Congratulations on your decision to learn English! Whether you are taking group or private English lessons or learning online, becoming fluent in English will open a whole new world.
With the ever-increasing global community and the widespread use of English in trade, there is an abundance of opportunities for English speakers who have sound oral, reading and writing skills.
Learners of English as a Second Language may struggle with different English language skills, but the one which seems to create issues for many people, including native speakers, is — English spelling.
A lot of languages have lovely, phonetic spelling, but not English.
There are silent letters to contend with — that is, letters that are there in the spelling, but not in the pronunciation. A couple of the many examples are the letter K which cannot be heard in the words 'knowledge' and 'knee', and the letter G which is silent in words like 'gnome' and 'sign'.
As if English pronunciation isn't hard enough for some non-native English speakers, consider the four innocent letters 'o-u-g-h' — even though they're spelled the same in lots of words, there can be anywhere up to 10 different sound combinations. For example, through (sounds like 'oo'), tough (sounds like 'uff') and though (sounds like 'oh').
You can always invest in a good dictionary, though — right?
Well, yes you should — but not all English dictionaries are exactly the same and there can be disagreements on the spelling of some words, or whether or not to use a hyphen, e.g. wellbeing or well-being.
Initially, the English language was derived from the Germanic language family.
Later, in 1066 the Norman invasion saw a more Latin influence being brought into not only the language but also how and where it was used in society.
Over the following centuries, English has been heavily influenced by a range of other languages, accounting for its somewhat 'interesting' spelling. In addition, many changes are specific to particular English speaking countries and regions, such as North American English.
Learning to speak English confidently, understanding slang and having sound listening comprehension skills is important, but it isn't the only area you should be focusing on in your English classes.
Fluency also refers to the ability to read and write English and is essential if you want to be able to communicate or obtain work in Australia, UK or North America.
The history behind the development of English into the unique language it is today is the reason it is so challenging to learn. But challenges can be fun.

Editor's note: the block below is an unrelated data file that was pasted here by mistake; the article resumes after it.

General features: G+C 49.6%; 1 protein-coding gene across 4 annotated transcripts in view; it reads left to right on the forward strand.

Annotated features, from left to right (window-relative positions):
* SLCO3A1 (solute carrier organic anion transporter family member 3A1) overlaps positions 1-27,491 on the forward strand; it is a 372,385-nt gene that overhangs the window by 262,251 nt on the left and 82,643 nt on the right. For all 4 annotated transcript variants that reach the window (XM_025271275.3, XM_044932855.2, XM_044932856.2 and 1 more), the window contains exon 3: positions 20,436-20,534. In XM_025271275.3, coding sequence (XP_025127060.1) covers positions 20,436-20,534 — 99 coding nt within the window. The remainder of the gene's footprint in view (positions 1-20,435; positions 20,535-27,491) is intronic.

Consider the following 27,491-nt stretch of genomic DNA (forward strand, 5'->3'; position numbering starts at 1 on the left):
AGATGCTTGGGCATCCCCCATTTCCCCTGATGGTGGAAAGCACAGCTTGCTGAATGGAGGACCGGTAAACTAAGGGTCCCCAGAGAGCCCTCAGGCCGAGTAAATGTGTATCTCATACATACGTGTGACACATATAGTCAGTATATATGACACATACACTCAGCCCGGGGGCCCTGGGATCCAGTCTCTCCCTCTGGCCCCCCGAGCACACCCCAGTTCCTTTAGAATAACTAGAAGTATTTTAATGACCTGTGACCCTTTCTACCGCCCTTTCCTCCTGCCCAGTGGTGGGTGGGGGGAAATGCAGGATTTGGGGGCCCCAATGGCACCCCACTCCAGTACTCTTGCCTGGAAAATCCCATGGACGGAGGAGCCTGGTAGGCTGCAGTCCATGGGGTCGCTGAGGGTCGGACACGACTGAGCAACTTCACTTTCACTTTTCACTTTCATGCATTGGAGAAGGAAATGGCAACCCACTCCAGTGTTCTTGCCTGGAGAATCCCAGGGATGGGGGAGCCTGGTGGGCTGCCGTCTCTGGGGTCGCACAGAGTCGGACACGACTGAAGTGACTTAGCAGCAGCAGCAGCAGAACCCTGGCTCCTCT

How Logical is English Spelling?
Plurals, inflections, tense — English grammar can cause headaches for people who are trying to learn English spelling rules.
Like every new challenge, however, working through these difficulties is part of the language learning process.
A quick internet search will bring up a huge array of strategies, methods and worksheets to assist you with your grammar knowledge and spelling — whether or not English is your native language.
The most important thing is that you stay motivated in your quest to improve your English skills.
What sort of learner are you? Which methods do you prefer when you're revising? Knowing different ways to learn will keep you interested, grow your confidence and allow you to achieve success as you learn English spelling rules.
One effective strategy is to practise with a list of your 'demon words', crossing them off once you've spelt them correctly in a test.
Not only is this a confidence booster, but it also provides you with a visual tracker of progress and ensures you don't 'learn' how to misspell words.
Tricky spelling becomes easier to remember with mnemonics, word play and rhymes.
Maybe 'mnemonic', with its silent 'm' at the start, will be the first word on your list. However, mnemonics are a brilliant way to help remember the arrangement of letters in a word.
The definition of 'mnemonic' is: a technique, such as a phrase, a rhyme, a pattern or a sentence, designed to help you remember certain facts.
For example, 'Rhythm Helps Your Two Hips Move' is a useful way of recalling how to spell 'rhythm'.
Of course, regular practice is the best way to learn how to spell.
Practice doesn't have to be boring. Try games like Scrabble, or Boggle, or even Hangman which rely on your knowledge of letter combinations (and some luck) to win.
Fun equals motivation, which equals success.
Linking spoken English words with letter combinations is your next step. try setting your TV to show English subtitles, and watch movies to practise making connections between English writing and the spoken language.
Analysing how the English alphabet works will help you improve your spelling and avoid mistakes, and you will get a confidence boost when you begin to see the results in proficiency tests.
Check for English course in Melbourne here on Superprof.
Spelling Errors? Here are Ten Common Ones
Even the most proficient native English speakers have issues with words that are regularly spelt incorrectly.
Some words are just hard to spell — but English pronunciation also has a lot to do with it.
If you're trying to make some links between pronunciation and spelling, bear in mind that English spelling rules are not consistent, nor is the language phonetic.
Take homophones, for example. These are words which sound the same but have different spellings, origins and meanings — like 'state' and 'stair' or 'suite' and 'sweet'. They are the nemesis of almost everyone who is learning English.
Making matters even more confusing are the English words where the pronunciation is nothing like the spelling.
Surely a 'colonel' from the armed forces should be pronounced 'kol-o-nel' not 'ker-nul'? After all, isn't a 'ker-nul' the centre of a nut or fruit which you can often eat? At least 'kernel' has a phonetic spelling.
You only have to look at the somewhat tumultuous past ... passed? No, it's definitely past ... of the English language to see there's a perfectly sane explanation for the mixed up spelling.
By way of example, look at the word 'colonel'. This word came from Middle French, and used to be spelled two ways.
- Coronel — similar to the current pronunciation.
- Colonello — which was the older spelling from the words Italian roots.
If an English word contains letters that are silent, you can usually assume they are derived from a foreign word and have been adapted for English use at some point.
This practice occurs today too. Think about the word tsunami (Japanese). The beginning letter pattern of 'ts' is difficult to say for native English speakers, so the 't' is often dropped — sunami.